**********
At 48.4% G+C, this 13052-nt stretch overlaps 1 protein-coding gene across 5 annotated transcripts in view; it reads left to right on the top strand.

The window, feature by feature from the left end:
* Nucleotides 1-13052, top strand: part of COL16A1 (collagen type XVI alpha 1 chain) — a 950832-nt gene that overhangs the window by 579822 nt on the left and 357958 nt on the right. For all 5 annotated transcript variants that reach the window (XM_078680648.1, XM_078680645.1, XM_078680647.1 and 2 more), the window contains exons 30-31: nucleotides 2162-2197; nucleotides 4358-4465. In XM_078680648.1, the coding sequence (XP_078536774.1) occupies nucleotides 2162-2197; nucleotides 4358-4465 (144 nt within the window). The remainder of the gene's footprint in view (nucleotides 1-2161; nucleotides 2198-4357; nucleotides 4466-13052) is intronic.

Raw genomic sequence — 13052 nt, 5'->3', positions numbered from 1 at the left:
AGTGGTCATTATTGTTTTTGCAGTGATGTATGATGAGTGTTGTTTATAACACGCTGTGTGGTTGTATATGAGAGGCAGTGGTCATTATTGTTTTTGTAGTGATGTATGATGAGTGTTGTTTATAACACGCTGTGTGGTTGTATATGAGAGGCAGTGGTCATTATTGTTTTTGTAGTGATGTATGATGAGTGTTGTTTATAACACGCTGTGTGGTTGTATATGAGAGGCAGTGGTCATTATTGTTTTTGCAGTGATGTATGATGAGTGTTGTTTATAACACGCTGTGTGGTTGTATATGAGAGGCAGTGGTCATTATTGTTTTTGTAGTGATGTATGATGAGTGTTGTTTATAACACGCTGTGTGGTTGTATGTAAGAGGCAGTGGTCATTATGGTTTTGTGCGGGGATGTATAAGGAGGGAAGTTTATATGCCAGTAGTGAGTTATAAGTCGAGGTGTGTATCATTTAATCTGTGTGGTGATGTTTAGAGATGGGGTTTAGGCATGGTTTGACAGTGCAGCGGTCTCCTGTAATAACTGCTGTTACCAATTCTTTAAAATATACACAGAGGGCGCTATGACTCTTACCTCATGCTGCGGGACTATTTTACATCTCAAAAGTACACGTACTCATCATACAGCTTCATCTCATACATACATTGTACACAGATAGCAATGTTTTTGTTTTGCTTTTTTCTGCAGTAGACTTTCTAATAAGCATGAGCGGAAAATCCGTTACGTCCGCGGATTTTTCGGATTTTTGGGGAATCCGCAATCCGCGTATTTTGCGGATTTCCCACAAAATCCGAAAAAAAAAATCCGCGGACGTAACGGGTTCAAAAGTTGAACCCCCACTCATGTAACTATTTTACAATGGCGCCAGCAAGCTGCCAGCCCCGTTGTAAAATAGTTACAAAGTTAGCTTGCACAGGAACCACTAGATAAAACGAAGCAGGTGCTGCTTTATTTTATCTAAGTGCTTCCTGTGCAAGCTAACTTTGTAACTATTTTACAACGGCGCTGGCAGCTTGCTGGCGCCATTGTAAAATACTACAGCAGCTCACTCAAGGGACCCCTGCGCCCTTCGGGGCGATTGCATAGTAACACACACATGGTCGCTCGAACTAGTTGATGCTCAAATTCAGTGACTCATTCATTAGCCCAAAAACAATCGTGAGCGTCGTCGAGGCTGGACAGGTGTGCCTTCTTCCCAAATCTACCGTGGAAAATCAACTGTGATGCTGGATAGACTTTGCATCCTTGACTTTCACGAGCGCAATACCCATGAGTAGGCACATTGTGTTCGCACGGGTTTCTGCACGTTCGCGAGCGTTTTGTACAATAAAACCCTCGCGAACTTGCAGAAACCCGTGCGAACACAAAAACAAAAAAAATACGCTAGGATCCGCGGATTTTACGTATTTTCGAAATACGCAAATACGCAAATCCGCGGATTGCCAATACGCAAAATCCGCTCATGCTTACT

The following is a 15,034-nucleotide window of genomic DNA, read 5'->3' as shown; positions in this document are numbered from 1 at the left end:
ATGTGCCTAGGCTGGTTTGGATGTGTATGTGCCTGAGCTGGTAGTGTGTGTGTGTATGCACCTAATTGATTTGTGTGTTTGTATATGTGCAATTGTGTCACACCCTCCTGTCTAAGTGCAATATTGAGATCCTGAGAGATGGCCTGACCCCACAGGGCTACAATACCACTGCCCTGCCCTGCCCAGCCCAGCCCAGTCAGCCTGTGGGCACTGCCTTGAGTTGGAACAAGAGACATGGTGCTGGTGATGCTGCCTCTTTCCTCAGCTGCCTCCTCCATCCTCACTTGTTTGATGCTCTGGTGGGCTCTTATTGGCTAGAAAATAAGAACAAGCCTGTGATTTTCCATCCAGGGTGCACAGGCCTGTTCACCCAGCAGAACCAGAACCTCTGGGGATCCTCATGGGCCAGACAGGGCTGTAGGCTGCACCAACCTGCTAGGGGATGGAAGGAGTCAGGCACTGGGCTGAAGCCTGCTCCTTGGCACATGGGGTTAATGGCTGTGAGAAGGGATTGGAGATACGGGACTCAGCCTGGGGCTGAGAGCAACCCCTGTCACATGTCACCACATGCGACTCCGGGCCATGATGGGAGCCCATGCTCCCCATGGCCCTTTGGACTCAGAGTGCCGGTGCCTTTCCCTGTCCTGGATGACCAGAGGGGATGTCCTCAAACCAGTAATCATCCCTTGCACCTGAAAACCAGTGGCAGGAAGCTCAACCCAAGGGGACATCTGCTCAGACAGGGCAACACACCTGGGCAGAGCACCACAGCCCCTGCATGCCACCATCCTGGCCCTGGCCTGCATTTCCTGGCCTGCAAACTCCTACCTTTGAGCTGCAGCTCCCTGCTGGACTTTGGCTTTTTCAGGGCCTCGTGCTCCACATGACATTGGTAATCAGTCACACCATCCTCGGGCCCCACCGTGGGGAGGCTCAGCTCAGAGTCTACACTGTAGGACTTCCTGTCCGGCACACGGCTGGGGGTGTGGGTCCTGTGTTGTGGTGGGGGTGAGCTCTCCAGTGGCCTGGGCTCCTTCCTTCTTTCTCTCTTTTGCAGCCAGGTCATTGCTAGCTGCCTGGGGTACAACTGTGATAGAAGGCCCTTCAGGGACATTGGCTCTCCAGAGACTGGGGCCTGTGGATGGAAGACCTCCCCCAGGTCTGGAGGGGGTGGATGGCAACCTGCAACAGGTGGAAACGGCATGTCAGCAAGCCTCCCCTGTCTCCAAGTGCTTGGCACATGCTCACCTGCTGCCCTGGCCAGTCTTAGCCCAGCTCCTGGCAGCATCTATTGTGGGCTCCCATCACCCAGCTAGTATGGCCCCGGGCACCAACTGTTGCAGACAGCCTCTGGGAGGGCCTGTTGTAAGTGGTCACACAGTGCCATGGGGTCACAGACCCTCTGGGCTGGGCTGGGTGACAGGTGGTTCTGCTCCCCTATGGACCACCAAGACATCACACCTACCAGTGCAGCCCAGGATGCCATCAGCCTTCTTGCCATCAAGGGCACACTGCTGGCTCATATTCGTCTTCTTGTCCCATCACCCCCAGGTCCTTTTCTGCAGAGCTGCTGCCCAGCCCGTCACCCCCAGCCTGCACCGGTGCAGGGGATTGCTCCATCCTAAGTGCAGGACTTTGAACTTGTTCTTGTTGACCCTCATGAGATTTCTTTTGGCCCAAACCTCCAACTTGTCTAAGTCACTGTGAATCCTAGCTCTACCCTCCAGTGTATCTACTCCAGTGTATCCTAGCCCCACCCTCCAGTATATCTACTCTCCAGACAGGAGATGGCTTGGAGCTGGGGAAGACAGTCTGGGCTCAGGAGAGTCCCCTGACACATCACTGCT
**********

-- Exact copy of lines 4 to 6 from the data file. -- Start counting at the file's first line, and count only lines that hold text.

Raw genomic sequence — 13052 nt, 5'->3', positions numbered from 1 at the left:
AGTGGTCATTATTGTTTTTGCAGTGATGTATGATGAGTGTTGTTTATAACACGCTGTGTGGTTGTATATGAGAGGCAGTGGTCATTATTGTTTTTGTAGTGATGTATGATGAGTGTTGTTTATAACACGCTGTGTGGTTGTATATGAGAGGCAGTGGTCATTATTGTTTTTGTAGTGATGTATGATGAGTGTTGTTTATAACACGCTGTGTGGTTGTATATGAGAGGCAGTGGTCATTATTGTTTTTGCAGTGATGTATGATGAGTGTTGTTTATAACACGCTGTGTGGTTGTATATGAGAGGCAGTGGTCATTATTGTTTTTGTAGTGATGTATGATGAGTGTTGTTTATAACACGCTGTGTGGTTGTATGTAAGAGGCAGTGGTCATTATGGTTTTGTGCGGGGATGTATAAGGAGGGAAGTTTATATGCCAGTAGTGAGTTATAAGTCGAGGTGTGTATCATTTAATCTGTGTGGTGATGTTTAGAGATGGGGTTTAGGCATGGTTTGACAGTGCAGCGGTCTCCTGTAATAACTGCTGTTACCAATTCTTTAAAATATACACAGAGGGCGCTATGACTCTTACCTCATGCTGCGGGACTATTTTACATCTCAAAAGTACACGTACTCATCATACAGCTTCATCTCATACATACATTGTACACAGATAGCAATGTTTTTGTTTTGCTTTTTTCTGCAGTAGACTTTCTAATAAGCATGAGCGGAAAATCCGTTACGTCCGCGGATTTTTCGGATTTTTGGGGAATCCGCAATCCGCGTATTTTGCGGATTTCCCACAAAATCCGAAAAAAAAAATCCGCGGACGTAACGGGTTCAAAAGTTGAACCCCCACTCATGTAACTATTTTACAATGGCGCCAGCAAGCTGCCAGCCCCGTTGTAAAATAGTTACAAAGTTAGCTTGCACAGGAACCACTAGATAAAACGAAGCAGGTGCTGCTTTATTTTATCTAAGTGCTTCCTGTGCAAGCTAACTTTGTAACTATTTTACAACGGCGCTGGCAGCTTGCTGGCGCCATTGTAAAATACTACAGCAGCTCACTCAAGGGACCCCTGCGCCCTTCGGGGCGATTGCATAGTAACACACACATGGTCGCTCGAACTAGTTGATGCTCAAATTCAGTGACTCATTCATTAGCCCAAAAACAATCGTGAGCGTCGTCGAGGCTGGACAGGTGTGCCTTCTTCCCAAATCTACCGTGGAAAATCAACTGTGATGCTGGATAGACTTTGCATCCTTGACTTTCACGAGCGCAATACCCATGAGTAGGCACATTGTGTTCGCACGGGTTTCTGCACGTTCGCGAGCGTTTTGTACAATAAAACCCTCGCGAACTTGCAGAAACCCGTGCGAACACAAAAACAAAAAAAATACGCTAGGATCCGCGGATTTTACGTATTTTCGAAATACGCAAATACGCAAATCCGCGGATTGCCAATACGCAAAATCCGCTCATGCTTACT

The following is a 15,034-nucleotide window of genomic DNA, read 5'->3' as shown; positions in this document are numbered from 1 at the left end: